Bacon.  But in rightly situating the question in the 17th century, the
typical defender of the Enlightenment  also steps  into the quagmire in
which received ideas about the Enlightenment and its origins disappear.
      Newtonian science, and hence the Enlightenment,  defeated the kind of
church-sponsored obscurantism represented by the trial of Galileo, or the
earlier trial and execution of Giordano Bruno.  But it also defeated what I
would call Renaissance- Reformation cosmobiology, as the latter is
associated with names such as Nicholas of Cusa, Bruno , Paracelsus, John
Dee, Robert Fludd, Boehme and above all Kepler. Elements of it persist as
late as Leibniz, co-inventor with Newton of the calculus, and who already
polemicized against Newton's mechanism. Newton, as sketched above, still had
much of the Renaissance magus about him. This cosmobiological world view
further found its cultural expression in figures such as Dürer, the
Brueghels, Bosch, Shakespeare and Rabelais, just as later Pope and Dryden
attempted to create a literature in keeping with Newtonian science. In this
transition,  an empty , atomistic space and time, based on an infinity
understood as mere repetition (the infinitesmal) deflated and expelled a
universe brimming with life, in which, further, human imagination was
central. One need only think of Paracelsus, the peripatetic alchemist,
astrologer, chemist, herbalist , tireless researcher and medical
practicioner who called the human imagination "the star in man" (astrum in
homine) and who placed it higher than the mere stars which preoccupied
astronomers. But no figure is more exemplary than Kepler, who looked for the
Platonic solids in the order of the solar system and who attempted to
demonstrate that the distance between the planets was in accordance with the
well-tempered tuning of the "music of the spheres". This was the world
view-- the cosmology-- which was deflated and replaced by Newton's
colorless, tasteless, odorless space and time, and the latter deflation
reached into every domain of culture for 300 years. And this cosmobiological
world view was an indisputable precursor of Marx's "sensuous transformative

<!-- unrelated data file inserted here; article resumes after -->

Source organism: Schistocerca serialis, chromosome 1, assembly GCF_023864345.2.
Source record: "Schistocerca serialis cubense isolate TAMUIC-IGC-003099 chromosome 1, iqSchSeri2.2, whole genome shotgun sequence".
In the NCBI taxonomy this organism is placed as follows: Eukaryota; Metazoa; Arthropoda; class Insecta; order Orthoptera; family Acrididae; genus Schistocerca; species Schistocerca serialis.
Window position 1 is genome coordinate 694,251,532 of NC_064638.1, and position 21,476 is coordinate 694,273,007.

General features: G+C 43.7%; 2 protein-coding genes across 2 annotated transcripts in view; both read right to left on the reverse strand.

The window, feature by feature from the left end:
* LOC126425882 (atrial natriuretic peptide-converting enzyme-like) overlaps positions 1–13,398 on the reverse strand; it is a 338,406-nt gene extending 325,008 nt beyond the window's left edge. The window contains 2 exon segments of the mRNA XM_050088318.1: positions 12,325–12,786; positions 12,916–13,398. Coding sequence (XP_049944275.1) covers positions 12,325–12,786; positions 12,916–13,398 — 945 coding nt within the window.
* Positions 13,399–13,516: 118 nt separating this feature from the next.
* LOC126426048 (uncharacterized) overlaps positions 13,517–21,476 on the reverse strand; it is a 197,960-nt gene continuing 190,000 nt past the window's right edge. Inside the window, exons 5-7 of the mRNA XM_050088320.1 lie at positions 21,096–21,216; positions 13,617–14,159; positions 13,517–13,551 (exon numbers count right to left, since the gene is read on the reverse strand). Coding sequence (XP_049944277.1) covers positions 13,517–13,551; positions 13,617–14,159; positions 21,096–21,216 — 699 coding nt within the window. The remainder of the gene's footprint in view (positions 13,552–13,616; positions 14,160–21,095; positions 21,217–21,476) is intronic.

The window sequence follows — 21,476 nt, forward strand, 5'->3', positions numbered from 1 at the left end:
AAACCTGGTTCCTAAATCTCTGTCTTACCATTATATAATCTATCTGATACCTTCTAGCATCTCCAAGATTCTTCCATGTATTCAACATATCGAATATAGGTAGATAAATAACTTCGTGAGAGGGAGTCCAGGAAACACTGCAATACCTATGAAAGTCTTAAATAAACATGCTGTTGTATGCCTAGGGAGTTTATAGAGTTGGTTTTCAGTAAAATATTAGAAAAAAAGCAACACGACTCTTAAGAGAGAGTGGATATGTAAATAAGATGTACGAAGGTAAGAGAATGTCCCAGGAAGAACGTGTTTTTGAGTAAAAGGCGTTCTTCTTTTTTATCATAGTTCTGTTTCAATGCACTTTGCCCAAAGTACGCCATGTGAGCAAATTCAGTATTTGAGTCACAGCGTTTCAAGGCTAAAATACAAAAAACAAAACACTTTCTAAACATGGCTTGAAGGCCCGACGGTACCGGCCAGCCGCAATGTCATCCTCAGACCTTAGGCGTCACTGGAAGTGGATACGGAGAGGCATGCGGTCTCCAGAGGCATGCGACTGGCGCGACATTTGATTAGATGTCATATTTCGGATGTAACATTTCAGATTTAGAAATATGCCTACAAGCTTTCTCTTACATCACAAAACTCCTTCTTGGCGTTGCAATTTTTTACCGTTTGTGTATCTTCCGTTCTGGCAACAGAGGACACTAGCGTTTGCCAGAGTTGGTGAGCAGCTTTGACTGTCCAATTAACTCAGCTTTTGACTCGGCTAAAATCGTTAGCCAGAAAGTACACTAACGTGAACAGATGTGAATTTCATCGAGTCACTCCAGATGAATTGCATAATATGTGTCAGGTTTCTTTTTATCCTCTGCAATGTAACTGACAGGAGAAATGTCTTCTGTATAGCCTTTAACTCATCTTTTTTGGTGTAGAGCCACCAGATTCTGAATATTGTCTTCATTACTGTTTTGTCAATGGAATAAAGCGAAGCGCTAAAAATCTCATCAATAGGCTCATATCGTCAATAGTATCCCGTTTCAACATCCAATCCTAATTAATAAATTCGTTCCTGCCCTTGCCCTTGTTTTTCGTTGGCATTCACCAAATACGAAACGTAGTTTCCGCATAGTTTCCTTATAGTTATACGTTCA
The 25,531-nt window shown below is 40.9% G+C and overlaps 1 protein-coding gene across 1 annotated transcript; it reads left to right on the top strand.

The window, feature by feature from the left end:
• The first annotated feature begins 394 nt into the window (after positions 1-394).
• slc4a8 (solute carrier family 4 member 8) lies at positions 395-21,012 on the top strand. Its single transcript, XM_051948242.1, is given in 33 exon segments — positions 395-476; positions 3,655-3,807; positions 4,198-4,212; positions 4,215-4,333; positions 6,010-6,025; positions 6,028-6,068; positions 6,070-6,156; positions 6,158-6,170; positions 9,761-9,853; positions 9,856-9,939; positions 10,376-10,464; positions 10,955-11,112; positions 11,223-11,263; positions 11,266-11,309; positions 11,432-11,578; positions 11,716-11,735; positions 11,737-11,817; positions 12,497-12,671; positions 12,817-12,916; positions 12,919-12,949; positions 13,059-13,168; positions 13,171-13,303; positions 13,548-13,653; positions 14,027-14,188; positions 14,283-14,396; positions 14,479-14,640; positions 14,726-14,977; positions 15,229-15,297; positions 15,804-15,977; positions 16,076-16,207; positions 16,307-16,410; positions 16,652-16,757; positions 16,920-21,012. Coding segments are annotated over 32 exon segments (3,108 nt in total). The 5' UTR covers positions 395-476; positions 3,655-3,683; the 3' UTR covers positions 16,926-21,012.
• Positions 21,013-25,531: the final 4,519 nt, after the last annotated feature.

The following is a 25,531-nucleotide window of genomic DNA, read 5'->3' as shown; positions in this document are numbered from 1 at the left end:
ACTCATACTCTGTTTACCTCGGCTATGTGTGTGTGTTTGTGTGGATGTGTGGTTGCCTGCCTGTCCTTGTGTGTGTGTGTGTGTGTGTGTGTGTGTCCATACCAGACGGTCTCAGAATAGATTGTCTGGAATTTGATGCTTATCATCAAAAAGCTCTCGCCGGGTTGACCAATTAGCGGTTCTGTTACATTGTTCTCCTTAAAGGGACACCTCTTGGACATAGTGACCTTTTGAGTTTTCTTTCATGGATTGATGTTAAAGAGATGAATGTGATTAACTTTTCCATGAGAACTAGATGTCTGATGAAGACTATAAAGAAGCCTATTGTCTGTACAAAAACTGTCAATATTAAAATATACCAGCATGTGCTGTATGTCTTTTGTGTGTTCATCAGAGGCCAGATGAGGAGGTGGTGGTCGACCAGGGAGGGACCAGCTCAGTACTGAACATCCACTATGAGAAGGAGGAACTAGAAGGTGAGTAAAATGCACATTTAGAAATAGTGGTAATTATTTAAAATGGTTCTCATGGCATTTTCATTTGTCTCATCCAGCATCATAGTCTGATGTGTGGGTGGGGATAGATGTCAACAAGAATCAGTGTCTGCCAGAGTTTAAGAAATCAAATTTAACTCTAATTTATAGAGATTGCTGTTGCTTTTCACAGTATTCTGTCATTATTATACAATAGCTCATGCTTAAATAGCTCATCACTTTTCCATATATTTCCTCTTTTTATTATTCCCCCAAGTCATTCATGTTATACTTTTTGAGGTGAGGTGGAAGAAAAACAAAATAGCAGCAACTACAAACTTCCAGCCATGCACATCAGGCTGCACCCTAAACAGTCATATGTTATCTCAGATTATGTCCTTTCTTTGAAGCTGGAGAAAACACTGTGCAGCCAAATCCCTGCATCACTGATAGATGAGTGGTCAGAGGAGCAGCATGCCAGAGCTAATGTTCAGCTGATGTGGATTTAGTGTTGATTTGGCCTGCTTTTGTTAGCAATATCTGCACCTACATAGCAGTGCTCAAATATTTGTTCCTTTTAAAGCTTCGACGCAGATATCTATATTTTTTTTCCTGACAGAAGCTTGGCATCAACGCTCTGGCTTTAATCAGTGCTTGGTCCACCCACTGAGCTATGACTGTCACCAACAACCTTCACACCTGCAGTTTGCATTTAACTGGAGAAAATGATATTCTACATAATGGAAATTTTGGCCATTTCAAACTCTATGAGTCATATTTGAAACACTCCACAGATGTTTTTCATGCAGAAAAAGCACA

praxis" (sinnliche unwälzende Tätigkeit) and hence of modern socialism. By
its notion of human participation of the constitutition of the world
(whereby it smacked of  heresy for the Church), it was closer to Marx than
any of the intervening Enlightenment views.
     Until quite recently, it was customary to acknowledge many of these
figures, and Paracelsus and Kepler in particular, as pioneers who
contributed to the transition "from alchemy to chemistry", "from astrology
to astronomy". But the Enlightenment vision of their advance was completely
linear, as if nothing of importance had been lost. But already a figure of
the stature of Leibniz, who himself made a major contribution to the new
science, argued in his polemics against Newton's publicist Clarke  that
something had been lost: life, not as the random result of a billiard ball
universe, but as a phenomenon central to the meaning of the universe, as it
had been for Paracelsus and Kepler.
     The Enlightenment did not shed light on this transition; on the
contrary, it was mainly  totally oblivious to it, when it was not actively
obscuring it.  The Enlightenment created the myth of the "dark ages" of
religion between Greco-Roman antiquity and the 17th century (one need only
think, by contrast,  of the brilliant culture, including the scientific
culture, of Islam). It saw a monolithic Christianity completely hostile to
science and thereby fashioned the modern (and modernist) myth that history
prior to Newtonian science was strictly a battle between "religion" and
"materialist atheism", the latter being exactly the kind of materialism
which Marx rejected in the "Theses on Feuerbach". (This is not to suggest
that Marx was not an atheist but merely to insist on the distinction,